The consumerization of IT is a broad trend that impacts all aspects of corporate IT and support. With software tools and apps, consumerization means that corporate tools need to emulate their consumer counterparts. Think smartphone ease-of-use, ease-of-maintenance, and ease-of-upgrading – in addition to maximum functionality – for your company spreadsheets, word processing, and in-house corporate applications. Future corporate applications will need to monitor failures across the system, and analyze and fix them for everyone, even before they become a problem for most users. Employees want and expect the self-healing and self-aware features of consumer apps and systems in their corporate environment. Similarly, proactive support will need to send notifications to corporate users with fixes before errors occur. Virtual assistants and chatbots (computer support programs that hold text or voice conversations with users) are growing rapidly in the consumer world and will, no doubt, become a force in corporate IT support.
Trend #3: BYOD (Bring Your Own Device)
Another growing trend across corporate America is employees accessing corporate data with personal devices. They are comfortable and experienced with their own tablet and smartphone. They have invested money and time in personalizing the tools and apps and learning the features of their devices. These employees want to build on their own devices for work as well. The benefits to your company include both increased productivity and reduced costs. The personal devices are often newer and more advanced than those controlled and deployed by your IT department. However, allowing BYODs introduces challenges in both IT support and data security. Set policies that are beneficial for your employees but that do not make you their personal device fixer. If a user’s Instagram quits working, that’s on his time and his dime.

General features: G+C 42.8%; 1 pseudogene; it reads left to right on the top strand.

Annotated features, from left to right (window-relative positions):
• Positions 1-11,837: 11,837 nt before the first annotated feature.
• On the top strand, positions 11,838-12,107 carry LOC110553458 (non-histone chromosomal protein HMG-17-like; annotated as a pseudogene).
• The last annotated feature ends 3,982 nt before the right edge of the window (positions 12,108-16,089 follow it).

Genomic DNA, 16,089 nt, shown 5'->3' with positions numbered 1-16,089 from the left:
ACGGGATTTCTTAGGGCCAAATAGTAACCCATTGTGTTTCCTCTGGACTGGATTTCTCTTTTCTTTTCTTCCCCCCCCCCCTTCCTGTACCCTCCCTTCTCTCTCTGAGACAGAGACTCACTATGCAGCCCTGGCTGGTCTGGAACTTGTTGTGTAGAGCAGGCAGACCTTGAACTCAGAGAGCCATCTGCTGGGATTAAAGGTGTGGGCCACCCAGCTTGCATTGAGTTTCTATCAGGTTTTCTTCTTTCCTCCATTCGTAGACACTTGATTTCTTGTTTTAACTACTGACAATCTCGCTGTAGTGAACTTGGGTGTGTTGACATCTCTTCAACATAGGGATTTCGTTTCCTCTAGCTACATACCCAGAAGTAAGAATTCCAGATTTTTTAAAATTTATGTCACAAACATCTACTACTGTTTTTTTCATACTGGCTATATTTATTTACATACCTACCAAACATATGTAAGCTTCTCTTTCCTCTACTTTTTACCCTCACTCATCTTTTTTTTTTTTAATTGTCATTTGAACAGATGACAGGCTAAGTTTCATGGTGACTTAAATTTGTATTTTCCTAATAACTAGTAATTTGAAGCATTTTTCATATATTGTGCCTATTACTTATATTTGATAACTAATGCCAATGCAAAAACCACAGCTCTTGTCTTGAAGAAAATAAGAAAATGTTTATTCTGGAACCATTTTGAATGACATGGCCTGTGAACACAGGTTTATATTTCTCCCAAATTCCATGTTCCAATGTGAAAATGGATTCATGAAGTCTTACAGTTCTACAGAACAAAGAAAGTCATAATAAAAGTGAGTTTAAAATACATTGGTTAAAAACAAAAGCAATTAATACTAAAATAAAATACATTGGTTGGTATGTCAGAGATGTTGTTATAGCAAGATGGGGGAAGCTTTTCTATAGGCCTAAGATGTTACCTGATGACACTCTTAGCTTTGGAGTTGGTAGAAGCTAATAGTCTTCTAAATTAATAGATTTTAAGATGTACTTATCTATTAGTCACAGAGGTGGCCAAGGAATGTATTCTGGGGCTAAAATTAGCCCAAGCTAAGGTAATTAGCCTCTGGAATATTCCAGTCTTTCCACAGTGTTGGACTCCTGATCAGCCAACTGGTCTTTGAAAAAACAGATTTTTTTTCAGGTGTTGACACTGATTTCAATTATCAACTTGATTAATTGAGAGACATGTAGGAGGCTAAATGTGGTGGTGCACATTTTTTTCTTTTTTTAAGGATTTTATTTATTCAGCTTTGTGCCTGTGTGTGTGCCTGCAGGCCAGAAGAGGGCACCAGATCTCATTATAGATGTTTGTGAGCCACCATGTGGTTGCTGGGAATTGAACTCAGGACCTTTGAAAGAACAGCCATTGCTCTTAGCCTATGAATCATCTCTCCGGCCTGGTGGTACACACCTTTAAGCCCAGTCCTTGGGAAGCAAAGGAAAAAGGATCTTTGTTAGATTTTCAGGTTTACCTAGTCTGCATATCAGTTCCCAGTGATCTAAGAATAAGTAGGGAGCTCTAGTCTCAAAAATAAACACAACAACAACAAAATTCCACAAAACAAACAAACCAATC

Trend #4: IT-enabled Self-Service
IT-enabled self-service allows users to access information and perform tasks without a live support person. It is typically faster than queuing up for live support. Your employees are becoming more familiar and more accepting of this form of support through their own consumer experiences. These support programs appear in several forms. Web self-service sites let users query a knowledge base over the Internet. We’re all familiar with interactive voice response systems to perform a task like activating a credit card. Support-specific apps now support tasks (like transferring funds between bank accounts) that required human interface not long ago. Kiosks at airports allow us to check in for our flights without queuing up for an airline representative. And the self-checkout line at the grocery store allows us to scan and swipe – and get in and out of the store quickly. Soon, employees will expect this type of efficient experience with their corporate interactions as well. The IT department will always be behind it, but your self-service apps will become the face of your organization.